Coming Soon: Madame President?
Many critique Elizabeth Hanford Dole's lack of "feminism," claiming that Dole doesn’t support women's issues. Personally, I find it infinitely refreshing to look down the names of the 20-odd presidential primary candidates and see betwixt "Howard" and "Steve" that lone "Elizabeth." Indeed, I would feel the same thrill of excitement about any woman who was a serious contender for the presidency, regardless of her actual politics.
As a woman who waited to marry until age 39, in large part because she was juggling an intense career, Dole never had children because, she says, it just never happened. Dole has never publicly admitted any regret over not having children, an admission which would undermine women who postponed raising a family to further their careers.
Dole was among the few women admitted to Harvard Law School in the first year woman were allowed to attend, and the reception she had from some members of her law school was a prediction of the attitudes she would face in politics. Highly politically ambitious, she had no choice but to deal with the boys' club atmosphere that dominated politics at that time.
In fact, Dole played an important role in a number of areas both traditionally male and traditionally female. Her friends confide that her desire to be a mother has been channeled into an intense devotion to helping children in Africa, her pet cause. As head of the Red Cross, a public service organization and thus associated with the nurturing woman Dole ran an organization larger than most Fortune 500 companies.
On the other end of gender spectrum, she stands out as one of the few powerful woman in the conservative Regan administration when she served as Secretary of Labor. Indeed, she has a talent for being an iconoclast while at the same time fully associating herself with the conservative mores of society, a talent which along with her drive allowed her a level of professional success unmatched by almost any of her contemporaries.
Dole's opponents have accused her of political grand-standing as head of the Red Cross. Other nay-sayers have accused her of being too much of a perfectionist, and not willing or able to make spontaneous decisions. Avery few on Capital Hill have accused her of being weak or against women's rights.
Fortunately, Dole's strong belief in gender equality is readily apparent. Her critics claim that her stance against affirmative action in universities proves that she is anti-woman. Yet Dole passionately supports child-care and flexible hours for working women. Much of her hedging on controversial women's issues stems from her need to attract Christian Right voters, and I wouldn't be surprised to see that change should she be elected into office. Ostensibly, she is not pro-choice, but anti-abortion tracts have a tendency to mysteriously disappear from her speeches.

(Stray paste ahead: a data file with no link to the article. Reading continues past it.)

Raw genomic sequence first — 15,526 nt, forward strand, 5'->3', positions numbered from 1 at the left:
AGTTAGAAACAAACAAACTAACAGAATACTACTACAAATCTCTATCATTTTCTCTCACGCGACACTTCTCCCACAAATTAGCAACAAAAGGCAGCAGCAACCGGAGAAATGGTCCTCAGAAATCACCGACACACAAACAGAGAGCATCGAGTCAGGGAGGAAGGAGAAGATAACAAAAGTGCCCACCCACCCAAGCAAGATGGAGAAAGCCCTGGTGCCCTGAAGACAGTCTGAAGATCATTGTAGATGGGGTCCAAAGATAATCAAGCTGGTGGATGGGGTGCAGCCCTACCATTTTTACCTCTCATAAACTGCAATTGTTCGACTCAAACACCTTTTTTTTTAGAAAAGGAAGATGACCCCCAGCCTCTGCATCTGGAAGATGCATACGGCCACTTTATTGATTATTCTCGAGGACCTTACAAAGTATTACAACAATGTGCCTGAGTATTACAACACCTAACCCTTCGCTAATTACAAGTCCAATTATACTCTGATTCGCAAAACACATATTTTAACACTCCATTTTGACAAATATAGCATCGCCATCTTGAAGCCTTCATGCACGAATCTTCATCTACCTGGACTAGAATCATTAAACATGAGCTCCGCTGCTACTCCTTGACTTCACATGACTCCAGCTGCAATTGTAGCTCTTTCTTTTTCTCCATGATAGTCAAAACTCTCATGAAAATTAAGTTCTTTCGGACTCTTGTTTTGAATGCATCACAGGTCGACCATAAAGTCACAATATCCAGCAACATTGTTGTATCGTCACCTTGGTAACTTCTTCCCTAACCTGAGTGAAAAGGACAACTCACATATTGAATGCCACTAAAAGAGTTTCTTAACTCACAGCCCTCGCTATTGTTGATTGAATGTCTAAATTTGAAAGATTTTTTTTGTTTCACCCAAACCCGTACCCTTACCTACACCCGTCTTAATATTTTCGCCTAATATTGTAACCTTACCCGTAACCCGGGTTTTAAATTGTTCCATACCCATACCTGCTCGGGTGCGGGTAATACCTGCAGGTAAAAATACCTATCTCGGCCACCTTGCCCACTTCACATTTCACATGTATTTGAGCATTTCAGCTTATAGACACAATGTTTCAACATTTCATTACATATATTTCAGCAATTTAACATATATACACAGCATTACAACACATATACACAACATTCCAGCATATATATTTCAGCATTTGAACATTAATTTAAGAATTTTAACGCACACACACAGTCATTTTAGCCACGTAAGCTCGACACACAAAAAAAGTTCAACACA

Simply as a woman with a good chance to become president, Dole has had a positive influence on the future of women in politics. I expect that many young woman will be inspired to contribute their time and support to Liddy Dole's campaign. She could jump-start a few nascent political careers as young girls, inspired by gender pride and encouraged to participate because they feel more included help out with Dole's campaign as volunteers and find themselves with a taste for politics.
Even if Dole should lose the election, I have the feeling that one of those girls, inspired by participating in her campaign, may take the still available opportunity to became the first female President of the United States of America. And after that, we will finally be able to focus on whether a female presidential candidate happens to be the right person for the job, instead of having that discussion overshadowed by a philosophical debate on whether America should vote for a woman for President or for a male candidate who is more blatantly supportive of women's issues.
Will I base my choice of who should be President on Liddy gender? As a staunch democrat, no I will not. AL Gore'69 (should he win the primary) will get my vote. Although I support Elizabeth Dole, I would feel more comfortable if she were explicitly pro-choice or if she hadn't spun herself as a cookie-backing homebody when we Knew her as Presidential candidate Bob Dole's wife. (Her catty comments about the rate at which Hillary's hair underwent transformation were particularly uncalled-for.) But if I were still in high school and choosing which presidential campaign to help with, I can tell you whose campaign I would be jumping to volunteer for.